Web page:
Because I am stressed out, too, over meeting the responsibilities of my own day job(s) and the unyielding wedding planning and the relentless stream of chores, dear God, the chores. I had just finished up all the cleaning this past weekend when someone** walked in the house wearing dirty shoes and dripping ice cream all over the floor,*** and I could quite literally see the filth forming before my very eyes. On the floor! The floor I’d just mopped, that had just dried! For the first time in my life, I understood that perpetually unhinged look in my mother’s eyes. Why isn’t there a grace period for this stuff? Can’t we enact a universal law that decrees nothing is allowed to get dirty for at least one week after it’s been cleaned?

And cue the feelings of futility. Why do I bother cleaning in the first place? Why do I bother doing anything? Take blogging, for instance. I don’t need to blog, but I like it. It’s become my hobby, like how some people assemble model airplanes, or how others simply huff model airplane glue. Which is all well and good except for the fact that it takes me approximately 239 hours to write a single post. For instance, I started writing this post last week. How on earth can composing a series of useless paragraphs about how challenging life can sometimes be take me so long to finish? Why can’t I just knock out some sentences and be done with it? I must be doing something wrong. Seriously. If they made a Lolcats meme based on me, it would depict me staring quizzically into the air above my laptop and the caption would read, “BLOGGING: UR DOIN’ IT RONG.”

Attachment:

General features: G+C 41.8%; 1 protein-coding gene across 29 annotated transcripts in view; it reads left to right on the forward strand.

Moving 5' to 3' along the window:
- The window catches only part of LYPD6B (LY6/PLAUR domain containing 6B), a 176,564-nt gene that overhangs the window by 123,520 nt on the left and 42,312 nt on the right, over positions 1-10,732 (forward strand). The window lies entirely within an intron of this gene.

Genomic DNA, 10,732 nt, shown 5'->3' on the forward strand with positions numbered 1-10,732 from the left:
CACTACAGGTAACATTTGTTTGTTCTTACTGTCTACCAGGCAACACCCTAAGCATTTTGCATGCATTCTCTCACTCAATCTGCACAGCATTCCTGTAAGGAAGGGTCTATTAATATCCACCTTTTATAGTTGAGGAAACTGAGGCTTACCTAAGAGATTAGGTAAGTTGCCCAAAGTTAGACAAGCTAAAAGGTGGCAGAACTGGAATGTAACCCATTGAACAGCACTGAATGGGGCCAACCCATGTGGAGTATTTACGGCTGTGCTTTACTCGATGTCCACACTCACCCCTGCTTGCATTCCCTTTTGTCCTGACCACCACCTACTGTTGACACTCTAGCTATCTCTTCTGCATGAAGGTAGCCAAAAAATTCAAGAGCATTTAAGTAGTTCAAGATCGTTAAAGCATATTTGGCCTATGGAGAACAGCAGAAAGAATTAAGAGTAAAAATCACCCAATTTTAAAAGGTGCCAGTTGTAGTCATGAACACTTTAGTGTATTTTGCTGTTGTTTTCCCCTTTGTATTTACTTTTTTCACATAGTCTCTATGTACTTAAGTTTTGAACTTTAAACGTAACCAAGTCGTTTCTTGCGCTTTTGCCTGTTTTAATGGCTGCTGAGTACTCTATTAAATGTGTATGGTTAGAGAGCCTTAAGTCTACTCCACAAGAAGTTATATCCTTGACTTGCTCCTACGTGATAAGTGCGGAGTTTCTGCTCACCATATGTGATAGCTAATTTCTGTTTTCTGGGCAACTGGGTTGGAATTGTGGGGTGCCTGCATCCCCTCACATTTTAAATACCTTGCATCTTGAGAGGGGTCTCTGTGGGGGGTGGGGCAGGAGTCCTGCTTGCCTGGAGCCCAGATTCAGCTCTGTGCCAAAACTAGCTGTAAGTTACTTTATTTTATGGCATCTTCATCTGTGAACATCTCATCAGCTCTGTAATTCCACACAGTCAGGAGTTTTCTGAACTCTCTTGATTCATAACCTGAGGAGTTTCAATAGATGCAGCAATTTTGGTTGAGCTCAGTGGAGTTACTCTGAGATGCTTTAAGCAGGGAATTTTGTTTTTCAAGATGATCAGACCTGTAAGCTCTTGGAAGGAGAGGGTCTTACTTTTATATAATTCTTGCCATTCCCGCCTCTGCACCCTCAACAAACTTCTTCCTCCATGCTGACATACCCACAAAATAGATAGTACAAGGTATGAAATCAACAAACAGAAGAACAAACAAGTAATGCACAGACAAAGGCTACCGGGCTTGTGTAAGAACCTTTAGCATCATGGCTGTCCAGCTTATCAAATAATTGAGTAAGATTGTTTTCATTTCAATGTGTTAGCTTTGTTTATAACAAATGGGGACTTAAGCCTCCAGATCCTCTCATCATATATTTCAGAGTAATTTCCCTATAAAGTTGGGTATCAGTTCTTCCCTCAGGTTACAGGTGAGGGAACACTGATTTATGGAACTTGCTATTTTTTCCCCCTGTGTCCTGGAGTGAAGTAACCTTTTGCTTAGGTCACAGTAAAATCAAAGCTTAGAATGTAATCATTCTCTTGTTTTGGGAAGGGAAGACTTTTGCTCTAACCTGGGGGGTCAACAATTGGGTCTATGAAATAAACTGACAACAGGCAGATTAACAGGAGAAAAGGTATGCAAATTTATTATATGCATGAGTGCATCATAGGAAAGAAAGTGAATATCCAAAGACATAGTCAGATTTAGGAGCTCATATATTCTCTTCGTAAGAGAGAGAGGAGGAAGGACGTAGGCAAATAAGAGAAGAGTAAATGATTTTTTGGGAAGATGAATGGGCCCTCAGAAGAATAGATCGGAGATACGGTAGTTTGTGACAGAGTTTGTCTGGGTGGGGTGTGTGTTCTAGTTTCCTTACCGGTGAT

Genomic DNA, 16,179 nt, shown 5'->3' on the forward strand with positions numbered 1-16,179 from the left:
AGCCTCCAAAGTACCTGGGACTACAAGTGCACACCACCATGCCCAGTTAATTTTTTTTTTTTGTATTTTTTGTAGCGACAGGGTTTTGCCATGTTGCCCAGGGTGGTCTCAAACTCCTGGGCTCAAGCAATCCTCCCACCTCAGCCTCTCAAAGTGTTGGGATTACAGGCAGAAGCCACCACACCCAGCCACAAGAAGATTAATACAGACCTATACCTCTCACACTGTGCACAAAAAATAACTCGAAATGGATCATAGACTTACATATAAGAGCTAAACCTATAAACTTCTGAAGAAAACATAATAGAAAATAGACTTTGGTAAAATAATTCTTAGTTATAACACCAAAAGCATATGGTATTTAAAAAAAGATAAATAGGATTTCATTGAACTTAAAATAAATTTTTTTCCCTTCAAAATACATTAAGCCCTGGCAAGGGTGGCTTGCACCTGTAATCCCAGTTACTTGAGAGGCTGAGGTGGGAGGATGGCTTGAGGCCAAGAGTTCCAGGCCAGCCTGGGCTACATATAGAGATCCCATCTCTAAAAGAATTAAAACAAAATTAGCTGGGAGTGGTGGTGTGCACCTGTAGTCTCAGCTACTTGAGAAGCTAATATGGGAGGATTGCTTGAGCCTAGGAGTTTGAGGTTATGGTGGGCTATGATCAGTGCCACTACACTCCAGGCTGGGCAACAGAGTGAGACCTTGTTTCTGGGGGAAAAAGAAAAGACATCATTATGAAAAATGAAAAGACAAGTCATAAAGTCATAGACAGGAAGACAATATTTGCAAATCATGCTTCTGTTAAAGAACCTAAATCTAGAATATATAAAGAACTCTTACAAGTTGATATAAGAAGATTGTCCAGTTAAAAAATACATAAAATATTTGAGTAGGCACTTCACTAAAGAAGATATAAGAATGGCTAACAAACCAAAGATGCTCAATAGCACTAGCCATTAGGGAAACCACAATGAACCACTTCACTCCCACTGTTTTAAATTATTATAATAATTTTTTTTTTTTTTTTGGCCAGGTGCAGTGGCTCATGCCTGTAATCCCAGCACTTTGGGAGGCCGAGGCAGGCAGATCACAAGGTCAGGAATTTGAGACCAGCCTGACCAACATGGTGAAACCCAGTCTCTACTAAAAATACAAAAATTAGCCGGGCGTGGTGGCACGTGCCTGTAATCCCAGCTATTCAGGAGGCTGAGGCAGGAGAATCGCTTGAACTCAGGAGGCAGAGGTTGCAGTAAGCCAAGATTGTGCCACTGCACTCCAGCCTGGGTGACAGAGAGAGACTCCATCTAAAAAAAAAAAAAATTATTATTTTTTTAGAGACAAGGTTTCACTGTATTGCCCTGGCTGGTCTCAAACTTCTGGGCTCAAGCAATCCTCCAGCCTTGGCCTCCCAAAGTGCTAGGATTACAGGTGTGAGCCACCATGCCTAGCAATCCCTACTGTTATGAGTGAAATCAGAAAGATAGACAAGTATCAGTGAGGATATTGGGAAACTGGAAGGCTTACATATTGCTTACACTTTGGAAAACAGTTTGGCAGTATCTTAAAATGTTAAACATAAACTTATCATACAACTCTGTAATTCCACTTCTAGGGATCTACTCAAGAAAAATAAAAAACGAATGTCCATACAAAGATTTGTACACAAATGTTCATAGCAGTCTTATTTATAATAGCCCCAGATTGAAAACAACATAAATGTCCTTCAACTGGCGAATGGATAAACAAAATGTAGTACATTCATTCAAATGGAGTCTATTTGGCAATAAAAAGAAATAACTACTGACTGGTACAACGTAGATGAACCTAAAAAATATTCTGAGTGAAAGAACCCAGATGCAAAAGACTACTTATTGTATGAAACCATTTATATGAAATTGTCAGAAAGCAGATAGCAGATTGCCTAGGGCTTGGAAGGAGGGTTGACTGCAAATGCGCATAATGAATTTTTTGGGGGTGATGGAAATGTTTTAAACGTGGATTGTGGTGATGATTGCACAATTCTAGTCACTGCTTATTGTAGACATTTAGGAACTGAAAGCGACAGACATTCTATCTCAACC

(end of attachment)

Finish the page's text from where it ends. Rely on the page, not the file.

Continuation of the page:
It’s not just blogging, either. On an average day, I feel like I look up at the clock and realize it’s 11:45 pm, and somehow all I’ve accomplished since getting home from work is some chores, dinner, dishes, 2/16ths of a blog post, and roughly 80 minutes’ worth of clicking around the internet in search of something to wear in my hair for the wedding. And the next day after that and the next day after that are all variations on this same theme. How on earth is anything ever going to actually get finished?